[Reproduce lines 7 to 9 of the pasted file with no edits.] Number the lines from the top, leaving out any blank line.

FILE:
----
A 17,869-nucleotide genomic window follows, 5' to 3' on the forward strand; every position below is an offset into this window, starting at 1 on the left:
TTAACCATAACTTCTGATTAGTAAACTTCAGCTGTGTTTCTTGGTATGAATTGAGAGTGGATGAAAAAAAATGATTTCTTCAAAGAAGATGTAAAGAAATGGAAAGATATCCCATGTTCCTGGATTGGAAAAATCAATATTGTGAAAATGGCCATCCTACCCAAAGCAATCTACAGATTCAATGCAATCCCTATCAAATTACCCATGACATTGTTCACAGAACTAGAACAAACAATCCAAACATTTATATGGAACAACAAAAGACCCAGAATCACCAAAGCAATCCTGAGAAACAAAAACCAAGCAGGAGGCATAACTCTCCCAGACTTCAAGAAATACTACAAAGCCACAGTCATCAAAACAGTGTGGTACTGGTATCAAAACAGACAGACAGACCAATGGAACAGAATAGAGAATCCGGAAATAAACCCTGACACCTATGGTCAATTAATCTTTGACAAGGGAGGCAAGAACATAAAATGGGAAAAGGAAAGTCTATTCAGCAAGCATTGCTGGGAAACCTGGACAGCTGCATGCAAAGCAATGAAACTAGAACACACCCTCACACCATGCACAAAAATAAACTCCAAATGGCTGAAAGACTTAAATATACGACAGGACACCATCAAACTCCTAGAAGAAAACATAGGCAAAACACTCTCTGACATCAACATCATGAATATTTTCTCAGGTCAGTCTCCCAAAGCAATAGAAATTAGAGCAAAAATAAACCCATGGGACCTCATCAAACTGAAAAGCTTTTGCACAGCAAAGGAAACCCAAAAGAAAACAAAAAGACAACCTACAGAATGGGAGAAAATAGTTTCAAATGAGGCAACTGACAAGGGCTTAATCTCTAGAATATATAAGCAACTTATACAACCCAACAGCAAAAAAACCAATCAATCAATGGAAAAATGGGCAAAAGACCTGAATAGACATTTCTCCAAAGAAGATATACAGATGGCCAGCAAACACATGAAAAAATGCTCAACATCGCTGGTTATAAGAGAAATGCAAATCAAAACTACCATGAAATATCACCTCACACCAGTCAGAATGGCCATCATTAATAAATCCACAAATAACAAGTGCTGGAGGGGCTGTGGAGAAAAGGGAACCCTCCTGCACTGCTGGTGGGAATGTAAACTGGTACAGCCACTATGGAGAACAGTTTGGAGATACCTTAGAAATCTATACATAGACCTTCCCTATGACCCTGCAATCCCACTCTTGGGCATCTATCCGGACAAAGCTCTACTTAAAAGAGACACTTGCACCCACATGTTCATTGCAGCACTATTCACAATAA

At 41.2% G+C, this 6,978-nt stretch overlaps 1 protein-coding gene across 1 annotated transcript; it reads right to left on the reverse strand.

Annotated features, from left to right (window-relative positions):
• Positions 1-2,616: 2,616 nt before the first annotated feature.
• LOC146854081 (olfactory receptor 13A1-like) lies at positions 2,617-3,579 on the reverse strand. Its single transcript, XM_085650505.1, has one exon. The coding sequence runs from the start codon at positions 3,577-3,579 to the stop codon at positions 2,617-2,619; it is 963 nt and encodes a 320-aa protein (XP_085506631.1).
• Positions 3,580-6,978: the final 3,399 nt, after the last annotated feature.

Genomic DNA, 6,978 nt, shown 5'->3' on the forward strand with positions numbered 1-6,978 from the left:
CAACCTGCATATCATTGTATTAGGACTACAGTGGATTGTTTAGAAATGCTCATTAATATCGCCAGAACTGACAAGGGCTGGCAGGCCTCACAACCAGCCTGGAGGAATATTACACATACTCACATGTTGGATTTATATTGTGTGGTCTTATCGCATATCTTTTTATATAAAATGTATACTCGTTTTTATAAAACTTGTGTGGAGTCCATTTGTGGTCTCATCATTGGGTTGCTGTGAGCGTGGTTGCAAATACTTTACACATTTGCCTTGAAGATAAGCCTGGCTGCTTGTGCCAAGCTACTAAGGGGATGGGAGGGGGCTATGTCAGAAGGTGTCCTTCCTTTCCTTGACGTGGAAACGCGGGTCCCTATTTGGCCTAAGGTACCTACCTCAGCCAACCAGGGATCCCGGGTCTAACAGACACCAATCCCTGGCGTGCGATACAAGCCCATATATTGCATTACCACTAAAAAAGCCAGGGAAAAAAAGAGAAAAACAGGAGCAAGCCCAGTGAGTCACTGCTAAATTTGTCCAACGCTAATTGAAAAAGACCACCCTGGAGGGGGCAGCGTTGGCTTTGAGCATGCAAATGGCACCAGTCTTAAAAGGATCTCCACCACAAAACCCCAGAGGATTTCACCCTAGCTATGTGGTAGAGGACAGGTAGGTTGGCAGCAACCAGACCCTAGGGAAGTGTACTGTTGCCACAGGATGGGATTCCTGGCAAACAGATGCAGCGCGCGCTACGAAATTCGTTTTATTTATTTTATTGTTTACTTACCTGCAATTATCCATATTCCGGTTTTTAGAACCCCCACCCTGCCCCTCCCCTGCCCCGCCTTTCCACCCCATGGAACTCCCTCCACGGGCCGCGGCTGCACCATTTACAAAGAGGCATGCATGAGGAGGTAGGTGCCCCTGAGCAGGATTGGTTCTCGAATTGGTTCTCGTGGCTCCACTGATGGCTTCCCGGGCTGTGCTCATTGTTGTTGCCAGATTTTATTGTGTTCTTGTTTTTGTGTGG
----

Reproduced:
• Positions 3,580-6,978: the final 3,399 nt, after the last annotated feature.

Genomic DNA, 6,978 nt, shown 5'->3' on the forward strand with positions numbered 1-6,978 from the left:
CAACCTGCATATCATTGTATTAGGACTACAGTGGATTGTTTAGAAATGCTCATTAATATCGCCAGAACTGACAAGGGCTGGCAGGCCTCACAACCAGCCTGGAGGAATATTACACATACTCACATGTTGGATTTATATTGTGTGGTCTTATCGCATATCTTTTTATATAAAATGTATACTCGTTTTTATAAAACTTGTGTGGAGTCCATTTGTGGTCTCATCATTGGGTTGCTGTGAGCGTGGTTGCAAATACTTTACACATTTGCCTTGAAGATAAGCCTGGCTGCTTGTGCCAAGCTACTAAGGGGATGGGAGGGGGCTATGTCAGAAGGTGTCCTTCCTTTCCTTGACGTGGAAACGCGGGTCCCTATTTGGCCTAAGGTACCTACCTCAGCCAACCAGGGATCCCGGGTCTAACAGACACCAATCCCTGGCGTGCGATACAAGCCCATATATTGCATTACCACTAAAAAAGCCAGGGAAAAAAAGAGAAAAACAGGAGCAAGCCCAGTGAGTCACTGCTAAATTTGTCCAACGCTAATTGAAAAAGACCACCCTGGAGGGGGCAGCGTTGGCTTTGAGCATGCAAATGGCACCAGTCTTAAAAGGATCTCCACCACAAAACCCCAGAGGATTTCACCCTAGCTATGTGGTAGAGGACAGGTAGGTTGGCAGCAACCAGACCCTAGGGAAGTGTACTGTTGCCACAGGATGGGATTCCTGGCAAACAGATGCAGCGCGCGCTACGAAATTCGTTTTATTTATTTTATTGTTTACTTACCTGCAATTATCCATATTCCGGTTTTTAGAACCCCCACCCTGCCCCTCCCCTGCCCCGCCTTTCCACCCCATGGAACTCCCTCCACGGGCCGCGGCTGCACCATTTACAAAGAGGCATGCATGAGGAGGTAGGTGCCCCTGAGCAGGATTGGTTCTCGAATTGGTTCTCGTGGCTCCACTGATGGCTTCCCGGGCTGTGCTCATTGTTGTTGCCAGATTTTATTGTGTTCTTGTTTTTGTGTGG